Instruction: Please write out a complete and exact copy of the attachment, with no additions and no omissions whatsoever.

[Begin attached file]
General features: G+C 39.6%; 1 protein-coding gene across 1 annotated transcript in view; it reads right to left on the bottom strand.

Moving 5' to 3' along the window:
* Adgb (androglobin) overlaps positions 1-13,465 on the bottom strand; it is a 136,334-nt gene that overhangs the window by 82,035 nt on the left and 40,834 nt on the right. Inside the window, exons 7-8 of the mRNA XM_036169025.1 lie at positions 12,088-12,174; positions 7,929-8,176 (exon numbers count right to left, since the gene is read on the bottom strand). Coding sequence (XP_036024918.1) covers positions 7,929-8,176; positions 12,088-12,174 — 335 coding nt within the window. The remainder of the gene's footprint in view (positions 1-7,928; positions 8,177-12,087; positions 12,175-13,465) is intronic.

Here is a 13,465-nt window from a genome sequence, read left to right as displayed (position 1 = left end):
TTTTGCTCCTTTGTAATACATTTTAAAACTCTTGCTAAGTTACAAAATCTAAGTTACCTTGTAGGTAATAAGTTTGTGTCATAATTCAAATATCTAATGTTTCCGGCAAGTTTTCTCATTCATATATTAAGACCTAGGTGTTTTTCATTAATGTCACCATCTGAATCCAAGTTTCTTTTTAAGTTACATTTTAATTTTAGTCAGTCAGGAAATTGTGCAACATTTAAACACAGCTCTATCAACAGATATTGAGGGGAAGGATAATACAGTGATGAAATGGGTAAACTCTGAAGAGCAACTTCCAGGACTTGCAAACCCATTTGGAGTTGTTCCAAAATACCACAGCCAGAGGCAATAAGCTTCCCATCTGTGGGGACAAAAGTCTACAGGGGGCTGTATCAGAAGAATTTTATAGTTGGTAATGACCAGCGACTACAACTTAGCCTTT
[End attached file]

General features: G+C 39.6%; 1 protein-coding gene across 1 annotated transcript in view; it reads right to left on the bottom strand.

Moving 5' to 3' along the window:
* Adgb (androglobin) overlaps positions 1-13,465 on the bottom strand; it is a 136,334-nt gene that overhangs the window by 82,035 nt on the left and 40,834 nt on the right. Inside the window, exons 7-8 of the mRNA XM_036169025.1 lie at positions 12,088-12,174; positions 7,929-8,176 (exon numbers count right to left, since the gene is read on the bottom strand). Coding sequence (XP_036024918.1) covers positions 7,929-8,176; positions 12,088-12,174 — 335 coding nt within the window. The remainder of the gene's footprint in view (positions 1-7,928; positions 8,177-12,087; positions 12,175-13,465) is intronic.

Here is a 13,465-nt window from a genome sequence, read left to right as displayed (position 1 = left end):
TTTTGCTCCTTTGTAATACATTTTAAAACTCTTGCTAAGTTACAAAATCTAAGTTACCTTGTAGGTAATAAGTTTGTGTCATAATTCAAATATCTAATGTTTCCGGCAAGTTTTCTCATTCATATATTAAGACCTAGGTGTTTTTCATTAATGTCACCATCTGAATCCAAGTTTCTTTTTAAGTTACATTTTAATTTTAGTCAGTCAGGAAATTGTGCAACATTTAAACACAGCTCTATCAACAGATATTGAGGGGAAGGATAATACAGTGATGAAATGGGTAAACTCTGAAGAGCAACTTCCAGGACTTGCAAACCCATTTGGAGTTGTTCCAAAATACCACAGCCAGAGGCAATAAGCTTCCCATCTGTGGGGACAAAAGTCTACAGGGGGCTGTATCAGAAGAATTTTATAGTTGGTAATGACCAGCGACTACAACTTAGCCTTT